Posted by: John Kane on March 27, 2013
A-huh! HUH! It’s another instalment of Gil Happy! Unsightly blemishes are a thing of the past as Gil Kane and his plucky sidekick, Marv Wolfman, team up with friends galore to document the exciting, amazing and thoroughly ridiculous adventures of 1980s Superman.
Bonus! Feel the years just fall away as we revisit that time a comics creator flicked DC’s tie back in its face! Documentary evidence provided! Anyway this…
ADVENTURES OF SUPERMAN: GIL KANE
Art by Gil Kane
Written by Marv Wolfman, Martin Pasko, Bob Rozakis, Gil Kane, Cary Bates, Roy Thomas and Joey Cavalieri
Coloured by Tom Ziuko, Gene D’Angelo, Anthony Tollin, Jerry serpe and Carl Gafford
Lettered by Shirley Leferman, Ben Oda, Gaspar Saladino, Andy Kubert, Milt Snapinn and Todd Klein
Originally published in Action Comics #539-541, 544-546, DC Comics Presents Annual #3, Superman #367, 372, 375 and Superman Special #1 and 2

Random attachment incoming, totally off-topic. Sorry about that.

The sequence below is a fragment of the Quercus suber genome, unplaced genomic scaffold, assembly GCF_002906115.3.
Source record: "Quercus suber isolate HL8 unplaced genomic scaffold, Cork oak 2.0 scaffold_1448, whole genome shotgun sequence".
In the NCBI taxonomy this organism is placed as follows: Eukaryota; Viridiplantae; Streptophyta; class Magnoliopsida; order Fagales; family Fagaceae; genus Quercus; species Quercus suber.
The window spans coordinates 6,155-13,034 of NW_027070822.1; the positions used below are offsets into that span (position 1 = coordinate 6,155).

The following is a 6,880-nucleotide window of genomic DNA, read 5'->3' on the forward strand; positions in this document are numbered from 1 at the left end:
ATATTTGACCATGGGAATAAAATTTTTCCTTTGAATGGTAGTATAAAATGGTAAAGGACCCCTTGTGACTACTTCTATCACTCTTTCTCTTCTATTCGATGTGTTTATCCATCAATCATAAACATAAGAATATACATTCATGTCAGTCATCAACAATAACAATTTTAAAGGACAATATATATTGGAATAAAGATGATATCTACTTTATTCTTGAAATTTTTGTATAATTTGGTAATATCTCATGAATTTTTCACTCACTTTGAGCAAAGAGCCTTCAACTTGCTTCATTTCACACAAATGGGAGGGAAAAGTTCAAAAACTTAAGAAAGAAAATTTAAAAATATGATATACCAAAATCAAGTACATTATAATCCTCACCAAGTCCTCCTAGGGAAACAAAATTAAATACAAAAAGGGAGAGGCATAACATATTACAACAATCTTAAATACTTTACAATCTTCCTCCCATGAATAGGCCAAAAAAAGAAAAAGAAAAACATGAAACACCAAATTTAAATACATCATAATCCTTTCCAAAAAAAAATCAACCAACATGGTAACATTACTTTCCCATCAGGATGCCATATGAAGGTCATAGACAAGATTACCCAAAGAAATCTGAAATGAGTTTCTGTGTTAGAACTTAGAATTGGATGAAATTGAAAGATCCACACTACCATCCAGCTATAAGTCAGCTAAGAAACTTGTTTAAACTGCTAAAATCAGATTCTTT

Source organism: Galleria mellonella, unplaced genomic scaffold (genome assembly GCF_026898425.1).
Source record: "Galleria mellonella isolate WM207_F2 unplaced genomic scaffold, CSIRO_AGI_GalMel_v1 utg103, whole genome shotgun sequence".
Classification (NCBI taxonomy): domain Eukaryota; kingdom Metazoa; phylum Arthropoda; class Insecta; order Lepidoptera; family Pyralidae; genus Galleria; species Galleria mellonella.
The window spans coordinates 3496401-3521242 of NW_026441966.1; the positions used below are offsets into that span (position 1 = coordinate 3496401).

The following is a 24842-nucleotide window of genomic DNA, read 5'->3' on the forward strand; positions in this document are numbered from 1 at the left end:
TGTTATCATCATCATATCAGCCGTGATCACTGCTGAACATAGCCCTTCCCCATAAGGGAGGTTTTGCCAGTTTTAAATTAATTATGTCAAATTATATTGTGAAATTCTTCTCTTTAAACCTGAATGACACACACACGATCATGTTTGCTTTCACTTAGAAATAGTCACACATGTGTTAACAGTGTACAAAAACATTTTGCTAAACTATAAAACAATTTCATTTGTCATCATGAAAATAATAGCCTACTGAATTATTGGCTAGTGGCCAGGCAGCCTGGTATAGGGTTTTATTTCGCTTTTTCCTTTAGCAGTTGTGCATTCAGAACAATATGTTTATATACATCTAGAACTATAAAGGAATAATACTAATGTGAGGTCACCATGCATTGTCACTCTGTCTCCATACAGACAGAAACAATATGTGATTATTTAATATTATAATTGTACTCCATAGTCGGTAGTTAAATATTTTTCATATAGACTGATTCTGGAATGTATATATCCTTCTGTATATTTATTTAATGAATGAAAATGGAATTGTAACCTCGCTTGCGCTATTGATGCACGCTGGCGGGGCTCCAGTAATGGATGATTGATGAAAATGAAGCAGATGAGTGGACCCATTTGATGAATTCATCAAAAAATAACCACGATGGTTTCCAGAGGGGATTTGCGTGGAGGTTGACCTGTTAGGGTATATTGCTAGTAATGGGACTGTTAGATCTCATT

DC Comics, $39.99 (2012)
Superman created by Jerry Siegel and Joe Shuster
AN APOLOGY: John’s scanner is still acting up. While this sounds like John’s housemate is Darryl Revok and he isn’t doing his share of the washing up, what it really means is that all images are not taken from this book. All images in the body of the review are in the book but in a much cleaner, nicer form. I apologise for this.
I’ve mentioned some of the comics contained herein on previous occasions. Usually I’ve emphasised the art as the stories seemed a bit, er, slapdash. Since my age tanned run was incomplete I thought this was the result of absent chapters. Having experienced the visually splendid whole I find that, in fact, the stories are just straight-up nonsensical and preposterous in the extreme. That’s not intended as a slur on Marv Wolfman, who is a pretty decent comic book writer. Indeed, shortly after these issues he would have a far more coherent run on Adventures of Superman with Jerry Ordway following the Byrne re-boot. This does suggest that Gil Kane had the storytelling/plotting lead here and while he has given himself plenty of ostentatious incidents to illustrate the burden on explaining these, seemingly after the fact, falls to Wolfman. Most of whose intellectual energies are engaged with coming up with various different scientific, cough, results for Superman spinning around very fast indeed. I may exaggerate upon occasion but I feel safe in saying that if you are a fan of pictures of Superman spinning around very fast indeed you will want to marry this book. There are a lot of pictures of Superman spinning around very fast indeed, is what I’m getting at there.